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Lure Review

 

 

Old School Rhythms with the Reins Paddle Tail Worm

 

Date: 1/3/22
Tackle Type: Lures
Manufacturer: Reins
Reviewer: Cal






Total Score: 6.91 - FAIR

Introduction:
Reins has slowly and carefully been building out their soft plastic bait catalog over the last few years and one of their plastic products is an ode to the old school. Today we take a look at Reins's somewhat new, old school paddle tail worm.

 

Reins Paddle Tail Worm Specifications

Type Paddle Tail Worm
Material Soft Plastic
Colors/Patterns 7
Sizes 6"
Scent/Plastic Treatment Yes (unspecified)
# per package 6
Resealable Bag? Yes
MSRP $7.69


Introducing the Reins paddle tail worm

Impressions: The Reins paddle tail is a six inch worm with a pretty traditional configuration. They come in a resealable bag of six baits and are available in seven different colors. The packaging includes an oily scent additive to give the worms added flavor.

 


As the name describes, this a six inch worm with a big paddle at the end

Real World Tests: As with any plastic worm product, there are any number of ways to rig this bait. I chose a simple Texas rig with a minimal tungsten weight pegged to the top of the worm with a stopper. I fished it aboard my "do-everything" Megabass Orochi XX F4.5-74XXS Enforcer paired with my Megabass LIN258 HM spooled with ten pound (10lb) testBerkley Fireline Ultra 8 in smoke.


The body of the bait is pretty standard

 

Paddle tail worms might be old school, but they're still pretty new to me. I just never had occasion to fish them much going instead for the curly tail or straight up finesse worms. It took a while for me to get a rhythm with this bait, but it seemed to work best for me pitched up to and worked in, around, and through visible structure.

 


The paddle tail is not in the tradition of a swimbait, but the old school worm

 

The tail is flat and doesn't really have much movement as you drag the bait through the water. My guess is, it's just a different profile than what bass are accustomed to seeing and those that hit the bait are probably just irked at the sight of it.

 


It's available in seven different colors

Actual durability of the Reins paddle tail worm is average to poor depending on how aggressive the fish that hits the bait feels. To me, poor durability means better fish catching appeal. I'd much rather fish a bait that gets torn up catching fish than one I can keep on my hook all day long for just a couple bites.


Viewed at this angle, we're reminded of the Senko

Design & Ergonomics: The bait's body reminds me of that popular, soft plastic stick bait beginning with an S and ending in an O, and if you pinch the paddle tail off, you'll have a very good approximation of a Senko. You can also pinch the bait down from the head leaving a short, stubby body and the tail for a make shift Ned Rig bait that seems to be gaining so much notoriety these days.


For those times the fish are wanting something just a little more lively than a dead stick bait

Price & Applications: When it comes down to it, the Reins paddle tail worm comes out to just a little over a dollar a worm, which seems like a lot. Given its versatility it could be a good option for those times the fish are wanting something just a little more lively than a dead stick bait.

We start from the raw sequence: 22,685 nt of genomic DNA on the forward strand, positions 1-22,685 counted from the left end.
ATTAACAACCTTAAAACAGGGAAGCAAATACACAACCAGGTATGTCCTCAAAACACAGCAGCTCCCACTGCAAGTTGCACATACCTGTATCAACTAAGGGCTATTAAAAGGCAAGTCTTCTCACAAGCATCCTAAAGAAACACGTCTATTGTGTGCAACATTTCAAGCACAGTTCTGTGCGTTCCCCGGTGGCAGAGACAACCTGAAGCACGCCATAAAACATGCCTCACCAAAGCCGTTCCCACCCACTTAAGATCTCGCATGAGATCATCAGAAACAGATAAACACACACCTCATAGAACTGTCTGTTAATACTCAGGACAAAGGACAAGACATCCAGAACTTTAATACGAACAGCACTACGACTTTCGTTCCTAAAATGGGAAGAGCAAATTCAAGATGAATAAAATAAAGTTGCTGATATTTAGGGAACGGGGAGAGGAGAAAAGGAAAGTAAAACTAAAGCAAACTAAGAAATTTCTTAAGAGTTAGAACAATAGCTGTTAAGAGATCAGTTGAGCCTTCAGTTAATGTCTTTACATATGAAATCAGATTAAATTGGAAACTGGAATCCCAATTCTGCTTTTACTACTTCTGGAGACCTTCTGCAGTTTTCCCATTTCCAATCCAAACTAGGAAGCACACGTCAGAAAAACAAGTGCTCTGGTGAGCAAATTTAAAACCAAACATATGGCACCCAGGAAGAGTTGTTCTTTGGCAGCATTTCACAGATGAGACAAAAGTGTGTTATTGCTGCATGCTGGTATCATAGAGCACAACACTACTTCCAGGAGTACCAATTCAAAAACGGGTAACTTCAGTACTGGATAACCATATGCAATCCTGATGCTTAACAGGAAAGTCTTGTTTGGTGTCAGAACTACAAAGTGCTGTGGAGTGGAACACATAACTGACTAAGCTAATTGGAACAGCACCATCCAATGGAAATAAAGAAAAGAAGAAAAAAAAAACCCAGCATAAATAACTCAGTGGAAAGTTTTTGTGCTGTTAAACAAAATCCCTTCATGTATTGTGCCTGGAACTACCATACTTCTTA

Ratings

Reins Paddle Tail Worm Ratings (?/10)

Construction/Quality It's a quality worm with good color and detail 7.5
Performance Easy to rig, pitch, and cast 7
Price On the enthusiast side of soft plastic baits at $7.69 per pack. At this price there are quite a few competing options to select from 6
Features Scent infused, resealable bag 7
Design (Ergonomics) A basic if not limited color palette. It doesn't quite have the uniqueness or appeal of some of Reins other soft plastics 6
Application As with any soft plastic bait, imagination is the key 8

Total Score

6.91
Ratings Key: 1 = terrible : 2 = poor : 3 = lacking : 4 = sub par : 5 = mediocre : 6 = fair : 7 = good : 8 = great : 9 = excellent : 10 = unbelievable!
For More Details of the updated rating system visit our explanation here

 

Pluses and Minuses:

Plus

Minus
+ Old School Design - Cost per worm is a bit high
+ Scent Infused - Slight variation on the traditional stickbait. There are a lot of good options
+ Resealable Bag  

  


When a return to the basics is in order and you want to fish something old school, the Reins paddle tail worm may be just the ticket.

 

Conclusion: Coming off my experience with the Bubbling Shaker, I was excited to try another bait from Reins. Their paddle tail worm is definitely more old school and closer to a traditional worm than the Bubbling Shaker. Unlike the Bubbling Shaker, their paddle tail worm is only available in a few select colors. It's a solid palette, but pretty basic which kind of goes with the theme of this worm really. When a return to the basics is in order and you want to fish something old school, the Reins paddle tail worm has a lot of good attributes, but faces some stiff competition from a proven field.

 

Looking for Reins Paddle Tail Worms?

Try TackleWarehouse


 

   

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